When Justin Timberlake first announced that he was working on a new album, the news spread like a wildfire. Unquestionably, J.T. has accumulated a breathtaking amount of followers ever since his earlier years in the well-known pop band ‘N Sync. He only released two albums before The 20/20 Experience was revealed to the public, the last of which — FutureSex/LoveSounds — had been released back in 2006.
It was no surprise that nearly everyone was excited or at least curious when Timberlake posted a teaser video entitled Justin Timberlake – I’m Ready. It racked up a whopping eight million views, proving that a plausible amount of people were anticipating Timberlake’s newest album.
Needless to say, The 20/20 Experience did exceptionally well when it was finally released to the general public. The lead single “Suit & Tie” reached the top five in countries all over the world and reached #3 in the US, The second single, “Mirrors,” reached #1 in the UK and #2 in the US. Without question, the album was favored by many music critics.
Just a few months later, Timberlake broadcasted the release date for The 20/20 Experience – 2 of 2 on The Ellen DeGeneres Show. It was packaged together with the first part of the album and appropriately entitled The 20/20 Experience – The Complete Experience. Part 2’s lead single, “Take Back the Night,” was released back in July and was teased similarly to the first CD. Timberlake posted a video on YouTube that included a blurred out sign presumably having the release date for the lead single written on it, followed by a ten second snippet. The song reached #8 on the US Hot R&B chart.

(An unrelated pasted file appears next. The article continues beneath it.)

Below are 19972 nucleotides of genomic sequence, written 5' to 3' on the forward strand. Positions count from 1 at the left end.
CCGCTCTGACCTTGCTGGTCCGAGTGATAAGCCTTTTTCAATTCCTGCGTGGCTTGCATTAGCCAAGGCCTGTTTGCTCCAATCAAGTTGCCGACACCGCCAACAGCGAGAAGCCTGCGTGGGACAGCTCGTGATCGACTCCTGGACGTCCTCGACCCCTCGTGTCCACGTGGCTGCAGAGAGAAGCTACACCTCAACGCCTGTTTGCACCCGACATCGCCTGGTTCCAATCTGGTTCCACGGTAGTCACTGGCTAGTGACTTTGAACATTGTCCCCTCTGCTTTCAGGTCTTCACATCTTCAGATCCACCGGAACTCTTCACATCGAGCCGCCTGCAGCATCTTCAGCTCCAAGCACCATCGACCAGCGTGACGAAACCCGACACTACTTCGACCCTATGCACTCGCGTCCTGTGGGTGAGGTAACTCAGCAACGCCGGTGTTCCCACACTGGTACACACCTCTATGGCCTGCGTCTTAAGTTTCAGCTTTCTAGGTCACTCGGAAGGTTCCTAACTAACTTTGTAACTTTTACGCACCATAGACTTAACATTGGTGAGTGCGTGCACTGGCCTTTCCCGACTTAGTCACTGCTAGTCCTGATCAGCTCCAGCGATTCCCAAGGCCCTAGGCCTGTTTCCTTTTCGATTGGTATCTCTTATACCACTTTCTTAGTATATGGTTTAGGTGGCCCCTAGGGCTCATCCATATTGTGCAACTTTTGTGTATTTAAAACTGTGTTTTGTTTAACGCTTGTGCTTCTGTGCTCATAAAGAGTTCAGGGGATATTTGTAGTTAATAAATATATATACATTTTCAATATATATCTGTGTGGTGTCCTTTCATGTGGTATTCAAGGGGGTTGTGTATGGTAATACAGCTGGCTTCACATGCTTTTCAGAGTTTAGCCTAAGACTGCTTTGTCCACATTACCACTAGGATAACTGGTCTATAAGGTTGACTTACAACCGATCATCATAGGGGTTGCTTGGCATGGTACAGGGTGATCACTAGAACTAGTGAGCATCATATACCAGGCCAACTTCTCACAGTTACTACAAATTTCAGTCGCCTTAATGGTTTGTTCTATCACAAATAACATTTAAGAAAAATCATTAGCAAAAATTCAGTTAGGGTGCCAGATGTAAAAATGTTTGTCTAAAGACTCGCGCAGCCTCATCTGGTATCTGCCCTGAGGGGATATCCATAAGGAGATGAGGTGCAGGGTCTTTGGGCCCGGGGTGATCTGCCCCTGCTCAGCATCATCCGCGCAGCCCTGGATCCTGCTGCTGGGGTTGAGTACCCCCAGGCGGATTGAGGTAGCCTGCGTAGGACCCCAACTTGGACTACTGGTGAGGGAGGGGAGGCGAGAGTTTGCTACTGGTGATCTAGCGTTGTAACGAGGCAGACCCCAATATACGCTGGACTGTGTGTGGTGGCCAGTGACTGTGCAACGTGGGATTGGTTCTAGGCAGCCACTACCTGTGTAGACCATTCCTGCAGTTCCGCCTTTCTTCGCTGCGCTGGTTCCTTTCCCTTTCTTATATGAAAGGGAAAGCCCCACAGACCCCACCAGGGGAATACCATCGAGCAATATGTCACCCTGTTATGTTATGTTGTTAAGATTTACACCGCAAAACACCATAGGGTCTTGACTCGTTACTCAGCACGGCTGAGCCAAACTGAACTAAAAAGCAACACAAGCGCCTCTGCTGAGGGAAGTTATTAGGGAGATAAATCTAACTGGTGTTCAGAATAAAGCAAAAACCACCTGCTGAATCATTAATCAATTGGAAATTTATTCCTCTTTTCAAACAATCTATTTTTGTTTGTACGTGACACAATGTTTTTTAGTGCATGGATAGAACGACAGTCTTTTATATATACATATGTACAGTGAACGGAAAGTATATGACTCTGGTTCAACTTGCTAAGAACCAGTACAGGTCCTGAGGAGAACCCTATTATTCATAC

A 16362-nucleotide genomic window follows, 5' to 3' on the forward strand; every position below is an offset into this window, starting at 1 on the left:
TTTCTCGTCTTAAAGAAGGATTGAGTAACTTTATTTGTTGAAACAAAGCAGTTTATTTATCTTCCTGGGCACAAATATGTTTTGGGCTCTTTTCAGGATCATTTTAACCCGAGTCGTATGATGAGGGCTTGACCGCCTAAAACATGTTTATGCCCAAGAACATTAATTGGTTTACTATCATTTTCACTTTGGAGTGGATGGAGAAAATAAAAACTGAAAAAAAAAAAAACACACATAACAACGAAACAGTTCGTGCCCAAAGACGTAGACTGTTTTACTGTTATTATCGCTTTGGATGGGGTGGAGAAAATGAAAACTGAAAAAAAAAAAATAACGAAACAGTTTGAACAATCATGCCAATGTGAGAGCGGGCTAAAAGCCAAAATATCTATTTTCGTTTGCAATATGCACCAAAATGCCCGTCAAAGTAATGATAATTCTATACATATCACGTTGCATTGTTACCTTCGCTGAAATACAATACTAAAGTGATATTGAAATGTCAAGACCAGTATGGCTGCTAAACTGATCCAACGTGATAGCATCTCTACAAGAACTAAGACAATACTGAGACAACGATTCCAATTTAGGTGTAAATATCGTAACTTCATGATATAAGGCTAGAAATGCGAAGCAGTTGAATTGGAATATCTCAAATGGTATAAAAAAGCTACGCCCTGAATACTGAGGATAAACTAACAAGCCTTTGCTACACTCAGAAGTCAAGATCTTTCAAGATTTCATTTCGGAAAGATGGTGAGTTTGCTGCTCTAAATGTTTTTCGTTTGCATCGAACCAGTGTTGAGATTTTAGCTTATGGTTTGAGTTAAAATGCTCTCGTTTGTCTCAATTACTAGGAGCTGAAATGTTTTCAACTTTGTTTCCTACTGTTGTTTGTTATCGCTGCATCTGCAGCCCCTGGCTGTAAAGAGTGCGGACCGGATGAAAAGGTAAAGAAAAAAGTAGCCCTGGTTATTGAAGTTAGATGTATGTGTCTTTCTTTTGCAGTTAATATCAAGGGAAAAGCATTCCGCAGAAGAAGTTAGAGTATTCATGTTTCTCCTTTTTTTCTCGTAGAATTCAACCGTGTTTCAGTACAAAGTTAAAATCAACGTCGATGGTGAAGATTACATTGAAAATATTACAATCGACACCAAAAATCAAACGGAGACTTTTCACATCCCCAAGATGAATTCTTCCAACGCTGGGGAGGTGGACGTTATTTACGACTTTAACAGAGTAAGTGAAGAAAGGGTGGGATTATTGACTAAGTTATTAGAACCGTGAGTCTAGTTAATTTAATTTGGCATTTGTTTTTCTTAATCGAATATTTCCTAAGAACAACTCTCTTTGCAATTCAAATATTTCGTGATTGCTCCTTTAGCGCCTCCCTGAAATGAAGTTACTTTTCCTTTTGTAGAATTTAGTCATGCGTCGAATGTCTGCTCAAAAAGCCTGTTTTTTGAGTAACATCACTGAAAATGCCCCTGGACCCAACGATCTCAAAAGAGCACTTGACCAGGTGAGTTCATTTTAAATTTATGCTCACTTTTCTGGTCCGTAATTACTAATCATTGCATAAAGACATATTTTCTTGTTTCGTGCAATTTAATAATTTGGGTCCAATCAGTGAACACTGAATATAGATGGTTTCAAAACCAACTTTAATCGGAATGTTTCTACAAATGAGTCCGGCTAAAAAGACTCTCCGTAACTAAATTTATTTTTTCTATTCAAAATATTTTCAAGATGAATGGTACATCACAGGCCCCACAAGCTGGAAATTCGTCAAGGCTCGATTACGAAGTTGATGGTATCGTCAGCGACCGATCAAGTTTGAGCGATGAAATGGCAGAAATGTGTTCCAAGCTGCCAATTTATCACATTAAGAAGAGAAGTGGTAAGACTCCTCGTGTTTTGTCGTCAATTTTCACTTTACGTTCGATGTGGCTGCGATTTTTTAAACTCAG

The 20/20 Experience – 2 of 2 was released on Sept. 27, 2013. Timberlake slowly revealed the album’s track listing through short videos on Instagram.
With its release, Part 2 received a lot more mixed reviews than its predecessor. The first was praised for its diversity in sound and new-soul feel, although some argued the tracks were too similar; Part 2 was even less acclaimed, with most critics left feeling disappointed by how similar (yet “less good”) it was then the first.
However, those same critics would all agree that a few catchy pop songs did emerge from this album. Other critics were not surprised by Part 2’s lack of new material, since Timberlake’s co-producer Jerome, “J-Roc” Harmon, had previously stated that Part 2 would be outtakes not included in the first half of the compilation.
Regardless of the amount of mixed reviews, the album debuted as #1 on the US Billboard 200 chart, selling 350,000 copies and debuting as #2 on the UK albums chart.
One could refer to J.T.’s new music as an acquired taste; you will either love it or absolutely despise it. Either way, if sales and the general fan base that surround Justin Timberlake is anything to go by, it’s probably safe to say that anything J.T. releases will be well-received by his devoted followers.